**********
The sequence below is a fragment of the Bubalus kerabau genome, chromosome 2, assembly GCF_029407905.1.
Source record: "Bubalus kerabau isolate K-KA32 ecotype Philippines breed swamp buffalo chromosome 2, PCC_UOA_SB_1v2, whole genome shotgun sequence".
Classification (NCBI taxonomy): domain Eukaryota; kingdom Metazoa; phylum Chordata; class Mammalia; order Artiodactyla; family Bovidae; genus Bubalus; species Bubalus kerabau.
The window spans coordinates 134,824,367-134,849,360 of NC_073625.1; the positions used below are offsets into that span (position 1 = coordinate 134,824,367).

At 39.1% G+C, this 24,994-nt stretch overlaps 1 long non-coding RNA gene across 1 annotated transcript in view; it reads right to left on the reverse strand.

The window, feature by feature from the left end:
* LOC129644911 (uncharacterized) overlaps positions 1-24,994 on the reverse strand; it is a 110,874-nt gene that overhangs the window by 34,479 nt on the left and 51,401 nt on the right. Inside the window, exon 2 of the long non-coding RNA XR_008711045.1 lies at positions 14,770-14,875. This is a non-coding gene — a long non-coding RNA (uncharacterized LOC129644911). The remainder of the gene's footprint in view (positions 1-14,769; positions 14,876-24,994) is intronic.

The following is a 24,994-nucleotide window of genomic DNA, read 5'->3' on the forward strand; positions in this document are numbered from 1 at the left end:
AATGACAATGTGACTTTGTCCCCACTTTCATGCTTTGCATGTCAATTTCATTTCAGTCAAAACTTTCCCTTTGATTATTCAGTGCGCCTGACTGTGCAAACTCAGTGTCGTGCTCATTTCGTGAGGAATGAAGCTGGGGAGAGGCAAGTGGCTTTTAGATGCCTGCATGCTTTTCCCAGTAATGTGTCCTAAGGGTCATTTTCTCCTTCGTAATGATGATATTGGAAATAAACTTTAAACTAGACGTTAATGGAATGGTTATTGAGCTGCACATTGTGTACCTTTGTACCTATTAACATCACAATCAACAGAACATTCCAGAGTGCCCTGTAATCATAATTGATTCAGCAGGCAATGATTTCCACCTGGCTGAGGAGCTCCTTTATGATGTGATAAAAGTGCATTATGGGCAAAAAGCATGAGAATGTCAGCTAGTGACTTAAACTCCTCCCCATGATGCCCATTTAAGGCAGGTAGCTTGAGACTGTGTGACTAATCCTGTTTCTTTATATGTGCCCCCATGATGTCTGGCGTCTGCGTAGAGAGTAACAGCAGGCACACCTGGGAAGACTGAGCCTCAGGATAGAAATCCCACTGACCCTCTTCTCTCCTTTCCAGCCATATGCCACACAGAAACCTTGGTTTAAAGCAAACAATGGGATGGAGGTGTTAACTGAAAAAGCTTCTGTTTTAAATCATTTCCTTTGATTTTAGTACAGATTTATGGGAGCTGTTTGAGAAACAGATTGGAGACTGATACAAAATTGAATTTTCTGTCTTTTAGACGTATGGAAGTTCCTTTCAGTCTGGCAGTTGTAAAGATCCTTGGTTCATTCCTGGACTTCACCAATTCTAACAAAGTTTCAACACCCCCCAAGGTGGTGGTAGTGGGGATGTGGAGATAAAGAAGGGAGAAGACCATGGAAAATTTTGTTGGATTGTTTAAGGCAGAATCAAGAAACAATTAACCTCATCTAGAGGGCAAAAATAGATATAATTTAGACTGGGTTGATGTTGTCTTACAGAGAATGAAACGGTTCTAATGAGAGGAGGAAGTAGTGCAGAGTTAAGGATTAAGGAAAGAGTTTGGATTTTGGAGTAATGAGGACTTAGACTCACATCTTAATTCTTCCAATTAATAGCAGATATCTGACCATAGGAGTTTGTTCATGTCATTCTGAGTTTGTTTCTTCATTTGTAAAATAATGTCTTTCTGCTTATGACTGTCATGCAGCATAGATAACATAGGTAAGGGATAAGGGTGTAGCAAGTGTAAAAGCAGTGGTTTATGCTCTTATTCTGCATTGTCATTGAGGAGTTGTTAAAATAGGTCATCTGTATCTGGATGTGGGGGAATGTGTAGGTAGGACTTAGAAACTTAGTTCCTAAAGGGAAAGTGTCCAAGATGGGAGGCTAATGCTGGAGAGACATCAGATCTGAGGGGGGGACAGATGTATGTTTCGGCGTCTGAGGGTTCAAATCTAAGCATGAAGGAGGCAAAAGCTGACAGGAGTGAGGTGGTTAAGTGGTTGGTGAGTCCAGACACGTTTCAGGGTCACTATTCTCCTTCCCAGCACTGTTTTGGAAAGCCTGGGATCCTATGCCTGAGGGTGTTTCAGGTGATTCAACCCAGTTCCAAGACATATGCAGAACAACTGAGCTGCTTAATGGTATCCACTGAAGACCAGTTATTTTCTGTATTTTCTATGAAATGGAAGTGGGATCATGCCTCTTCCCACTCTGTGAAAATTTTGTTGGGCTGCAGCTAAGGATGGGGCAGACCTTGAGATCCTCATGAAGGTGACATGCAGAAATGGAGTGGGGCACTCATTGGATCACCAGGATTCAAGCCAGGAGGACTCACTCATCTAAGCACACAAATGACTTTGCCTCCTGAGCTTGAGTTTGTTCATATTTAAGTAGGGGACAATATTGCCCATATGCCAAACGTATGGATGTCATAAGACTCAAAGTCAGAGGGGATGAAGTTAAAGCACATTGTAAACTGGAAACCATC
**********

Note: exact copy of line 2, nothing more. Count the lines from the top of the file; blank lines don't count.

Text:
Source record: "Bubalus kerabau isolate K-KA32 ecotype Philippines breed swamp buffalo chromosome 2, PCC_UOA_SB_1v2, whole genome shotgun sequence".